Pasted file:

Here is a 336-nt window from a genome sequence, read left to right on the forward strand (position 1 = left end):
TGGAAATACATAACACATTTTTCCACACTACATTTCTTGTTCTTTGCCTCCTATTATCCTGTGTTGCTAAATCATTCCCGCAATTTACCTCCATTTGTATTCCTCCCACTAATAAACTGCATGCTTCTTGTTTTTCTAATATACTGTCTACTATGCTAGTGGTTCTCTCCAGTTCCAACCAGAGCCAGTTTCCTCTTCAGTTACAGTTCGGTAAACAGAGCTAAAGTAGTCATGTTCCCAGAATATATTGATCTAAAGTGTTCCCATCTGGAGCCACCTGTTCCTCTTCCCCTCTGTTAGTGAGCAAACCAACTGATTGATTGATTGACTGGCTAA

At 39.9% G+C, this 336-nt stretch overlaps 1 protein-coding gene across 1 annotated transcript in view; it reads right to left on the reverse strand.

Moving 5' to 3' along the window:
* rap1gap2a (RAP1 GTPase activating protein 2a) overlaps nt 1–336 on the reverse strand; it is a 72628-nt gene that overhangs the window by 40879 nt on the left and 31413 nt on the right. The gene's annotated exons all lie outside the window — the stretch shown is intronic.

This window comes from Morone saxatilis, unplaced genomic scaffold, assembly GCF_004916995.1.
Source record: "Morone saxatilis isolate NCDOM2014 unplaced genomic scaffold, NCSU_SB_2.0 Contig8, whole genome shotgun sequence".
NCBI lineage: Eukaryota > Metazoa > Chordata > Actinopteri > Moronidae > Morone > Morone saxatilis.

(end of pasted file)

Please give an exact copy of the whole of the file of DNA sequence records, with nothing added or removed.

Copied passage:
Here is a 336-nt window from a genome sequence, read left to right on the forward strand (position 1 = left end):
TGGAAATACATAACACATTTTTCCACACTACATTTCTTGTTCTTTGCCTCCTATTATCCTGTGTTGCTAAATCATTCCCGCAATTTACCTCCATTTGTATTCCTCCCACTAATAAACTGCATGCTTCTTGTTTTTCTAATATACTGTCTACTATGCTAGTGGTTCTCTCCAGTTCCAACCAGAGCCAGTTTCCTCTTCAGTTACAGTTCGGTAAACAGAGCTAAAGTAGTCATGTTCCCAGAATATATTGATCTAAAGTGTTCCCATCTGGAGCCACCTGTTCCTCTTCCCCTCTGTTAGTGAGCAAACCAACTGATTGATTGATTGACTGGCTAA

At 39.9% G+C, this 336-nt stretch overlaps 1 protein-coding gene across 1 annotated transcript in view; it reads right to left on the reverse strand.

Moving 5' to 3' along the window:
* rap1gap2a (RAP1 GTPase activating protein 2a) overlaps nt 1–336 on the reverse strand; it is a 72628-nt gene that overhangs the window by 40879 nt on the left and 31413 nt on the right. The gene's annotated exons all lie outside the window — the stretch shown is intronic.

This window comes from Morone saxatilis, unplaced genomic scaffold, assembly GCF_004916995.1.
Source record: "Morone saxatilis isolate NCDOM2014 unplaced genomic scaffold, NCSU_SB_2.0 Contig8, whole genome shotgun sequence".
NCBI lineage: Eukaryota > Metazoa > Chordata > Actinopteri > Moronidae > Morone > Morone saxatilis.